By Lauren C. Williams
Capital News Service
Now, with nearly 3 million American workers having lost their jobs since the recession began in December 2007, consumers are looking to cut costs.
Food prices have risen 4.8 percent each year since 2007 and interest in backyard gardens is "on the rise from what I can tell," according to Dale Johnson, a farm management specialist for the University of Maryland. "It makes sense."
Marylanders are looking to their backyards to bolster their bottom line against the recession and capitalize on the healthy, local food trend.
"We received 90 calls today," said Lewis Shell, a certified professional horticulturist, on the March 20 call volume to the Maryland Cooperative Extension's Home and Garden Information Center hotline. "People are asking how to start their own gardens."
Because of the recession, people want access to better food and may wonder, " 'Hey, what can I grow myself?'," said Jon Traunfeld, an extension specialist.
"We've had twice as many questions about fruits and vegetables this year," Traunfeld said.
In response to the rising interest, the information center launched a statewide "Grow It Eat It" gardening program on Mar. 9 to help new gardeners.
Callers "want to know what things will grow well in Maryland" said Traunfeld, who said the center received more than 150 e-mails from residents who want to start gardening in January and February.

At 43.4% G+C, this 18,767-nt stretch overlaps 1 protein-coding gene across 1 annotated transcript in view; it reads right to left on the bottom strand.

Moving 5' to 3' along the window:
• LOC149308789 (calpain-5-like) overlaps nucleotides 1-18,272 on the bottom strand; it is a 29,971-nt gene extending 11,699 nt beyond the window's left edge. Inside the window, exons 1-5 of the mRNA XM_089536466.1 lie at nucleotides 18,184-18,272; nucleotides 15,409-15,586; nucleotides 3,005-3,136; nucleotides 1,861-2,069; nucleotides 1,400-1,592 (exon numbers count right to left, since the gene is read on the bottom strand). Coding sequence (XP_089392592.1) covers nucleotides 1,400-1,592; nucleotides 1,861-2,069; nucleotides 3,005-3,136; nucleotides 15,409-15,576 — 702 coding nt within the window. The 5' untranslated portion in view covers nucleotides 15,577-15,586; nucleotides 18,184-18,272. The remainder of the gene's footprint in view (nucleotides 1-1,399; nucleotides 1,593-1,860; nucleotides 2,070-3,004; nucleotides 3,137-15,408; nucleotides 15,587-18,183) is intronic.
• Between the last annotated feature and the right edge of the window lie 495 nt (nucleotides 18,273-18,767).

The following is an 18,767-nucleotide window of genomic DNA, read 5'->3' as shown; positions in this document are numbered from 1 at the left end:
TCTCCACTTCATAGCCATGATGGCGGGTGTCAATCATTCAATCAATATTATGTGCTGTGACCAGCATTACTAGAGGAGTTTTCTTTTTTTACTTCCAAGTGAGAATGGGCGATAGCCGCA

"We want people to start small and grow the things they eat," Traunfeld said.
He suggests beginners start out with vegetables and herbs.
"If everyone in Maryland went out and planted a small garden, imagine all the produce we would be producing," Johnson said.
"It takes a little bit more energy than watching the plasma screen (television) and the same amount of time."
Consumers' interest in growing their own food seems to be bigger than ever and the trend is hot, even the new residents of the White House are doing it.
Last month, first lady Michelle Obama broke ground on the first kitchen garden there since Eleanor Roosevelt's World War II victory garden.
Obama told grade-schoolers at the March 21 event that the purpose of the garden was to make sure her family had access to fresh vegetables and fruits.
"My girls like vegetables more if they taste good," Obama said, according to pool reports.
"Especially if they're involved in planting it and picking it, they were willing to give it a try," she said.